Facing Veteran Homelessness


Elena Keller

Veterans Day is fast approaching and communities are preparing to celebrate the men and women who fought for their country, but do people care about their vets the rest of the year? 


The National Coalition for Homeless Veterans states that “40,056 veterans are homeless on any given night” and “about 11% of the adult homeless population are veterans.” 


The majority of these homeless vets are men, with only 9% being women. African Americans and Hispanics make up 45% of the entire homeless population, despite only accounting for 10.4% of the U.S. veteran population.


James Clark from Task and Purpose writes, “For the first time in seven years, the number of homeless veterans has increased in the United States.”


So why are so many veterans homeless? Romeo Vitelli Ph.D. from Psychology Today says that veterans returning home after being deployed are more at risk for mental health and substance abuse problems. Also veterans with “few financial assets or [those] who don’t have family members they can turn to for support may find themselves on the street.”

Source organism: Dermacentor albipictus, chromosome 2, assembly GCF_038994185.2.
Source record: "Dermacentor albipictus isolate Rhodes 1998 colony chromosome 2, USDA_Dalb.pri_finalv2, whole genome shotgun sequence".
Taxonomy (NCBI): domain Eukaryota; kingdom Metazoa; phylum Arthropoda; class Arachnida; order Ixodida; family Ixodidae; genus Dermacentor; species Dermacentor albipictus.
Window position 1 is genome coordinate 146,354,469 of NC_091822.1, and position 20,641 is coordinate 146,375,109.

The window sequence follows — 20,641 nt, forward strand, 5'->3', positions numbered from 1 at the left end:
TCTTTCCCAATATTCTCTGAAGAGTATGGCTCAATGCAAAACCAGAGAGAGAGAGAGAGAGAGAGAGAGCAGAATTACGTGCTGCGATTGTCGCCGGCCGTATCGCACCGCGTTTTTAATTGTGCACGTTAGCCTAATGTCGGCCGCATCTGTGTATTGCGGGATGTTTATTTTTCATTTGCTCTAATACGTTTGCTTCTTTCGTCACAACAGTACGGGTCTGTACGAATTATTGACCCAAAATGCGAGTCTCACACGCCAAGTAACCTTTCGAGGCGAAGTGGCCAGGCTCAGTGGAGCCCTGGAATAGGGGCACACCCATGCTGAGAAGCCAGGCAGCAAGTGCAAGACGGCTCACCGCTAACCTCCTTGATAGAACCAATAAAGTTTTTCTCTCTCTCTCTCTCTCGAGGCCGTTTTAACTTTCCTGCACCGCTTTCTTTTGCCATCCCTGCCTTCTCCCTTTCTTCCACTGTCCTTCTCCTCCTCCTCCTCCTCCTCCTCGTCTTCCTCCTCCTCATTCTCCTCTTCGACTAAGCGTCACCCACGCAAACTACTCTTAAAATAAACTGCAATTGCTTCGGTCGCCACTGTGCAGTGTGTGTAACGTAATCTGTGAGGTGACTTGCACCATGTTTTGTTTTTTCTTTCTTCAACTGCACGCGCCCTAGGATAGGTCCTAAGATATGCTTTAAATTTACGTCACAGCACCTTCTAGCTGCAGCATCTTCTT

Despite the growing numbers of homeless vets, very little is being done to investigate this predicament. Vitelli states, “Despite numerous media stories about homeless veterans and the problems they face, actual studies exploring the incidence and causes of veteran homelessness remain scarce.”


There are also many obstacles in trying to help solve this problem. One huge problem is that helping homeless veterans simply isn’t a priority for the Department of Veterans Affairs, who may be planning to make cuts to programs working on helping vets. 


Stephen Peck, the president of U.S. VETS, states that there needs to be a broader approach to helping veterans “whether it be mental health, substance abuse, education, or whatever it may be.”